Nathan Cochran ’23 cleans Triceratops snout in paleo lab
Since fall 2023, Nathan Cochran ’23, a biology major in the paleontology track, has been hired as a departmental fellow. Instead of cleaning beakers and preparing gels in the sterile setting of a biology lab, he’s been stirring up the dust in the basement of the Dinosaur Discovery Museum (DDM) in downtown Kenosha.
Nathan’s job in the Carthage Institute of Paleontology (CIP), the lab in the DDM basement, has been to prep out a Triceratops snout that was collected during a CIP expedition to southeastern Montana in 2015. The fossil was collected from public land, which is overseen by the Bureau of Land Management.
The fascinating fossil was discovered by Justin Coats ’16, a student in the paleontology field course that is co-led by Carthage’s own Professor Thomas Carr and Megan Seitz. Justin first spotted some bone fragments on a cliffside and followed them to their source — what turned out to be a Triceratops snout, complete with a nose horn and lower jaw! Excavation of the snout included the team of students who eventually put a field jacket around the fossil for safe travel. The heavy jacket was hand-carried down a steep trail to a waiting ATV for safe transport.
Since its arrival in the research collections of the DDM, the jacket has patiently awaited the right moment for preparation. That moment arrived last September when the jacket was wheeled out for Nathan Cochran to open the jacket and begin the process of preparation and conservation. In the field, the snout was cleaned of the overlying rock, but a view of the underside was not possible then; in the lab, field jackets are usually opened from the bottom.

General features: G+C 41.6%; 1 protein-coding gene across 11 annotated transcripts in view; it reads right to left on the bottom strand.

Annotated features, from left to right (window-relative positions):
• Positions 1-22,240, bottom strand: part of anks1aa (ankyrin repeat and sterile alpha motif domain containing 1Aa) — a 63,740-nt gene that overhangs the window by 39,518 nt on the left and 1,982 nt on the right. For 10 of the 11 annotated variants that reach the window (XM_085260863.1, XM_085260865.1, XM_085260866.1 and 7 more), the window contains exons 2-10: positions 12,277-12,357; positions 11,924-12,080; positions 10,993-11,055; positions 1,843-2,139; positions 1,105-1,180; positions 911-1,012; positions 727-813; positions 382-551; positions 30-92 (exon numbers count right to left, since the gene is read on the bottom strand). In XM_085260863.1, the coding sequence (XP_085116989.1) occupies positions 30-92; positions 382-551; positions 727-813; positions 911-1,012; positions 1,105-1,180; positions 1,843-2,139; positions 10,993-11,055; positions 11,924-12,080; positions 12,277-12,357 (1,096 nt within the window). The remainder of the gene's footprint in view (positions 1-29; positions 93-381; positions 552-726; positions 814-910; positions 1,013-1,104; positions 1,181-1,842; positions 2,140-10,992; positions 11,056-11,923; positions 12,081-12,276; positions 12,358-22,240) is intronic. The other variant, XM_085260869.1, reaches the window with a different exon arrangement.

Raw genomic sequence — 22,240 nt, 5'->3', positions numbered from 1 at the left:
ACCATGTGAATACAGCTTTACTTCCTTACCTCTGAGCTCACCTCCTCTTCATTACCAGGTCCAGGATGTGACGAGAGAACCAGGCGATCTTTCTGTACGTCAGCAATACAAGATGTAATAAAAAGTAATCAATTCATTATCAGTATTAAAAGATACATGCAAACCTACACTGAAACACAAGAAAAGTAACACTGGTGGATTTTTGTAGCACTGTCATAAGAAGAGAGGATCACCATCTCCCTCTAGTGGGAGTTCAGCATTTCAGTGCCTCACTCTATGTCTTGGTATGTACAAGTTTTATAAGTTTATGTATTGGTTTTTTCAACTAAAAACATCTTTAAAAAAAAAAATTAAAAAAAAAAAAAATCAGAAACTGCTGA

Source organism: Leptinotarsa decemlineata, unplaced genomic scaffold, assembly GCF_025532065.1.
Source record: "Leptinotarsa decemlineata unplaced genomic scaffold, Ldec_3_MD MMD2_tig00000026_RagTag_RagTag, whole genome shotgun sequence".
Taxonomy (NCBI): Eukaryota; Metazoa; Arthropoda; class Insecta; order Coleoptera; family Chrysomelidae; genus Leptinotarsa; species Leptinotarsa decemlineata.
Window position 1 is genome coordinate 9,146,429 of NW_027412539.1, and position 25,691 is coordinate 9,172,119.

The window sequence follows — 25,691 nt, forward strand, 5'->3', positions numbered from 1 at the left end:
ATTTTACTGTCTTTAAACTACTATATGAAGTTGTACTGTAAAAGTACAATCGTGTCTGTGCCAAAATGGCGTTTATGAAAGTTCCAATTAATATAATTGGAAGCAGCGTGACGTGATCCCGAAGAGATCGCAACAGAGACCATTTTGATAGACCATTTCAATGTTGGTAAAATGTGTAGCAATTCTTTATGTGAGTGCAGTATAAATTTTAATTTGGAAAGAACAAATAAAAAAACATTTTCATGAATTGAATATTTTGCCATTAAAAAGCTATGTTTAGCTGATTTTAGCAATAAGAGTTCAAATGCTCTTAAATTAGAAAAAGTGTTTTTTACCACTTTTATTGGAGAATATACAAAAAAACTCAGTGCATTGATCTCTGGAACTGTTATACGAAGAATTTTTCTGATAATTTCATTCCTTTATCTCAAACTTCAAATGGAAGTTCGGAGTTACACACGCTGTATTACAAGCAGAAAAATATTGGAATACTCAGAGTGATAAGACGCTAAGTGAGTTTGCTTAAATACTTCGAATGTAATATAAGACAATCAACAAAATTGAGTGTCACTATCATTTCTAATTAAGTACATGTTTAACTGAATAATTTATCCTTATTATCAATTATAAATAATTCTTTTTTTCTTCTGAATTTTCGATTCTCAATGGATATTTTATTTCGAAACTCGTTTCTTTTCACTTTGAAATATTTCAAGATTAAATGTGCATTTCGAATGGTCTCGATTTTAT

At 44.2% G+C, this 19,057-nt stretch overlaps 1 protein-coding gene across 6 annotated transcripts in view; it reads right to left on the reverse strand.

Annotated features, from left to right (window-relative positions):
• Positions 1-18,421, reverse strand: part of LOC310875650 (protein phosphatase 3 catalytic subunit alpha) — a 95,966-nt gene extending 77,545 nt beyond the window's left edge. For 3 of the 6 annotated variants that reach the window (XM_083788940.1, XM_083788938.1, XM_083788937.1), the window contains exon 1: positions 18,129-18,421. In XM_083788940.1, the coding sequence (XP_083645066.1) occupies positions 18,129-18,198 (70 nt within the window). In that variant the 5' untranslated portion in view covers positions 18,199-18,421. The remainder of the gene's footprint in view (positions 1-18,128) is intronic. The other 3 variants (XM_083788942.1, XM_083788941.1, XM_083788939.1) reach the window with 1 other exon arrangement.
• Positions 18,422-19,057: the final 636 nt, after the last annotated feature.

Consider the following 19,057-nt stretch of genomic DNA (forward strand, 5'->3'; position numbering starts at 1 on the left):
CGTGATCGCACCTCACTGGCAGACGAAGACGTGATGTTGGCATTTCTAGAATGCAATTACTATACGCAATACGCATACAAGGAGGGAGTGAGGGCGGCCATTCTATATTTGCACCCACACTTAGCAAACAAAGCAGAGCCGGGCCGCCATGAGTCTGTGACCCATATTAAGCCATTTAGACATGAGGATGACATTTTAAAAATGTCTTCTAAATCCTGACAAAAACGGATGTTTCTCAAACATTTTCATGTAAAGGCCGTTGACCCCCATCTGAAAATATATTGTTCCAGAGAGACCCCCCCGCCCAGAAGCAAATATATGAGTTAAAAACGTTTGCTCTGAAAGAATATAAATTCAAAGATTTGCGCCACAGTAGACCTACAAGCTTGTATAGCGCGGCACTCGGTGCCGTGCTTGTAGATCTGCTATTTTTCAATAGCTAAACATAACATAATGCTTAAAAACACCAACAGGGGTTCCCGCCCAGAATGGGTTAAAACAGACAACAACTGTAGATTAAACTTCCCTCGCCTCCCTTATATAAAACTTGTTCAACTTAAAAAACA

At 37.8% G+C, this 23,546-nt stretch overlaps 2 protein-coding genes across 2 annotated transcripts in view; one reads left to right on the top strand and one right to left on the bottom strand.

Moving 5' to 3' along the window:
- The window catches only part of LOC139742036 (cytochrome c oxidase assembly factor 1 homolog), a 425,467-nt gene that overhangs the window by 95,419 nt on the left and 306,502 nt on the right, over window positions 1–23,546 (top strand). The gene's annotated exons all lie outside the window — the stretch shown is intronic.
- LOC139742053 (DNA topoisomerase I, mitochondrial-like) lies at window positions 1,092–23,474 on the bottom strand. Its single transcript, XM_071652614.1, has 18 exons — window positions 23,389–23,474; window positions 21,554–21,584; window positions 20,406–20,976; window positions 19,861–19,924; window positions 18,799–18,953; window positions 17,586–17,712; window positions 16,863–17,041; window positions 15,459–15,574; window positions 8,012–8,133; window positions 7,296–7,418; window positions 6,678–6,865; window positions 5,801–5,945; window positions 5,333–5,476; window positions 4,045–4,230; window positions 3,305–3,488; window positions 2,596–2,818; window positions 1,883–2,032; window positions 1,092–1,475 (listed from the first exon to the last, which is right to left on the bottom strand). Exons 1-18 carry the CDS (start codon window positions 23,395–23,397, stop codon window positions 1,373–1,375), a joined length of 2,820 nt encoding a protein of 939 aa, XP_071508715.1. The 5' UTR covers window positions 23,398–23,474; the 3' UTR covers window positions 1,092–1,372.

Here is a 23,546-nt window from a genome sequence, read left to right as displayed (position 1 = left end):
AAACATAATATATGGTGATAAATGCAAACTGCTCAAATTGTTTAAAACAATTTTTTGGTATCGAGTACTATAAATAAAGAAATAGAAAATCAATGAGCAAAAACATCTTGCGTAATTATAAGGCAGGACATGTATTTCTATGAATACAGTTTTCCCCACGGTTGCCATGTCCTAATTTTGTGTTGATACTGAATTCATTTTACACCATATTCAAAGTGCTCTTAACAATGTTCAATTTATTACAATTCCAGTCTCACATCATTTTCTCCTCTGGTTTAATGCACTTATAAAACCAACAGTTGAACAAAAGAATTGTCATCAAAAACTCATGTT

Once Nathan cleared away the loose rock to get to the snout, he ran into concrete-hard rocks, called concretions, under the snout. The concretions were so large and hard that they managed to break an air scribe tip (pen-sized, air-driven jackhammer)! Despite that setback, Nathan has brought the edges of the snout into view, but the concretions have proven to be a stubborn snag. Nathan graduates this semester, and the baton will be passed along to a future student!
In addition to his time with the snout, Nathan was instrumental in completing several other projects, including the palate bone of a different Triceratops, nicknamed the McAlhany trike, a dinosaur tibia (shin bone), and sections of turtle shell. Prof. Carr and Ms. Seitz are very proud to offer this sort of opportunity to undergraduate students. Such lab experience is essential for their continued progress in the field of paleontology, wherever that leads them.
Sponsoring Department, Office, or Organization:
Carthage Institute of Paleontology